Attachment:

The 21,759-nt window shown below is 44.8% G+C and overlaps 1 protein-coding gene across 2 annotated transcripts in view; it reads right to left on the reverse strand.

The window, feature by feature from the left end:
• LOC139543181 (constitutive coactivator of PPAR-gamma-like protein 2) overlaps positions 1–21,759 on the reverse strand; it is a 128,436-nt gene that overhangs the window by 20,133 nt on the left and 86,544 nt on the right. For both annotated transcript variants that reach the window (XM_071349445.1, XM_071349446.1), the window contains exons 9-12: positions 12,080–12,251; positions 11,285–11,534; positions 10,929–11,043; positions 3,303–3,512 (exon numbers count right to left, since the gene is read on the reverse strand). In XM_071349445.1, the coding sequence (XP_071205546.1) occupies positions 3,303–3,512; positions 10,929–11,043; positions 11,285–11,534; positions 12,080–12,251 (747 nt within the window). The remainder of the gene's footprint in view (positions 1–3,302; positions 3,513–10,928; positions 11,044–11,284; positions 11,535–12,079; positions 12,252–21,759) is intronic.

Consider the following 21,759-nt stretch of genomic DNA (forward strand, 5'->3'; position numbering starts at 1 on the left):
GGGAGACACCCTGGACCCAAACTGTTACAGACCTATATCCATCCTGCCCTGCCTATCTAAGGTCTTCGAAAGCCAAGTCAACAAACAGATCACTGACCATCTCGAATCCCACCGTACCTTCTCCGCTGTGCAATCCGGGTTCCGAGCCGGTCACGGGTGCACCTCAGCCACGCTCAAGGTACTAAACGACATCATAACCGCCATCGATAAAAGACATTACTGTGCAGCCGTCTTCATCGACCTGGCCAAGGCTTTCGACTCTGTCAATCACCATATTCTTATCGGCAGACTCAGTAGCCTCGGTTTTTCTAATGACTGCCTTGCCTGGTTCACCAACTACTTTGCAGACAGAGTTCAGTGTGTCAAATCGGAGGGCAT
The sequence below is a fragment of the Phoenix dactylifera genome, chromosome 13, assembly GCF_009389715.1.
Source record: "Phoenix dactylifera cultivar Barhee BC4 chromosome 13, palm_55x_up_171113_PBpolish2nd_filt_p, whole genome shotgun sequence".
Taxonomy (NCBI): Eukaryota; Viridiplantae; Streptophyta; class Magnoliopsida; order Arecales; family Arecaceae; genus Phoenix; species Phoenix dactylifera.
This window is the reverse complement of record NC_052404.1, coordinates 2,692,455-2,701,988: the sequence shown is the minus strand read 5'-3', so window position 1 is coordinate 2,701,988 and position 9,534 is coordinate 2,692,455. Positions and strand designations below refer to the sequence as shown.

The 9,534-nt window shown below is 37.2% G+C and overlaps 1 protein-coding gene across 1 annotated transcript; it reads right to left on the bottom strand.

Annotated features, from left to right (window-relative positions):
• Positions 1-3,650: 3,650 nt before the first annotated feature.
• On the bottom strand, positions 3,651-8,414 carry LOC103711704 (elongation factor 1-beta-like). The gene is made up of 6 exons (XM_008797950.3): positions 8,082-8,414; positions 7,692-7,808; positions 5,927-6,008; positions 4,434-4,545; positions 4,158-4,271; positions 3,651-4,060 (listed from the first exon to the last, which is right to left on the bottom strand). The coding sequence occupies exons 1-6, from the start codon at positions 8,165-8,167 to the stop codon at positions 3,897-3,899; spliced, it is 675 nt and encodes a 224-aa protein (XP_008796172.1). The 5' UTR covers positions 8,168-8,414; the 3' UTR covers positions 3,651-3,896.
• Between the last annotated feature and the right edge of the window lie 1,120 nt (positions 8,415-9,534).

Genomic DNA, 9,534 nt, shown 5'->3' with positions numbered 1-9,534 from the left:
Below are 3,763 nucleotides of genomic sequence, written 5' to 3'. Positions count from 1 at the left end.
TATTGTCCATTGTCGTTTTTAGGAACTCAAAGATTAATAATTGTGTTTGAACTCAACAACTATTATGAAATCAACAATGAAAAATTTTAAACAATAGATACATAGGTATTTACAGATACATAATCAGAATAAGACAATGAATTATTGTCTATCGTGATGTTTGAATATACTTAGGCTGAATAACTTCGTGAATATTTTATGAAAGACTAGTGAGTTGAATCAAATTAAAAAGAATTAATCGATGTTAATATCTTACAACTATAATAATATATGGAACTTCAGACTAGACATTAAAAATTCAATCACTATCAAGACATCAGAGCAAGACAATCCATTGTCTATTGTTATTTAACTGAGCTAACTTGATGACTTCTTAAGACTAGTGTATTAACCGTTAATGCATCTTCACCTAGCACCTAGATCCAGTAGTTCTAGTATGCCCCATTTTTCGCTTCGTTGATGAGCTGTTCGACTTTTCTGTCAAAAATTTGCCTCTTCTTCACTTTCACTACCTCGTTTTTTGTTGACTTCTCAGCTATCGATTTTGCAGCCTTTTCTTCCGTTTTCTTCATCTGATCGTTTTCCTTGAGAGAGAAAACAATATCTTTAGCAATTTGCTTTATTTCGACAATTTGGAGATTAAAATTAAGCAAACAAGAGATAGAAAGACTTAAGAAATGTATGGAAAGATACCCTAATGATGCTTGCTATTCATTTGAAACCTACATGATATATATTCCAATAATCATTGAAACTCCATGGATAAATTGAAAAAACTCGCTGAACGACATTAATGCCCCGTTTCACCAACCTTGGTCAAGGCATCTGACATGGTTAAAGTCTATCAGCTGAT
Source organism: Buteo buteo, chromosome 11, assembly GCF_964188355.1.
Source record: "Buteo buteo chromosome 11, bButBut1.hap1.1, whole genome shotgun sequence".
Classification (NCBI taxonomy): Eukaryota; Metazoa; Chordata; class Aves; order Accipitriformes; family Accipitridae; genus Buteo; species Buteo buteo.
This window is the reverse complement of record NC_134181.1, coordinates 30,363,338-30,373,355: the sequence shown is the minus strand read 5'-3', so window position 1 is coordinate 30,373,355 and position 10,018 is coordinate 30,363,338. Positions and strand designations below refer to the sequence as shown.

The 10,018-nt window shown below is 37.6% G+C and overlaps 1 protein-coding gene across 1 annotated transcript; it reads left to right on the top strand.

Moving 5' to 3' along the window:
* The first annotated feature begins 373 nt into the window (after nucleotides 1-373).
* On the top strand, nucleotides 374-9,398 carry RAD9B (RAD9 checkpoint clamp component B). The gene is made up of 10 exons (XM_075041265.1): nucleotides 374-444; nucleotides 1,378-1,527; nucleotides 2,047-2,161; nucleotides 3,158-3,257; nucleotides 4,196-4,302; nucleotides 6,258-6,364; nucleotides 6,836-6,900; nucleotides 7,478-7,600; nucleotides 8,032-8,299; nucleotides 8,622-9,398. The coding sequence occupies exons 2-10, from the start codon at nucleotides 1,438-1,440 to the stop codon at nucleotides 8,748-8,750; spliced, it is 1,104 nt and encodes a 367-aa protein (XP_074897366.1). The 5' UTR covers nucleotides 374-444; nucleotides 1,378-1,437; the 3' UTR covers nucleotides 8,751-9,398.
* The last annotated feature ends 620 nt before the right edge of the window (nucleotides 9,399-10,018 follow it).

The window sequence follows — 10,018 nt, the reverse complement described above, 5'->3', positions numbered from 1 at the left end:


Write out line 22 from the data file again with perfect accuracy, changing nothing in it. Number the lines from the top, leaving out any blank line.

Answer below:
The 10,018-nt window shown below is 37.6% G+C and overlaps 1 protein-coding gene across 1 annotated transcript; it reads left to right on the top strand.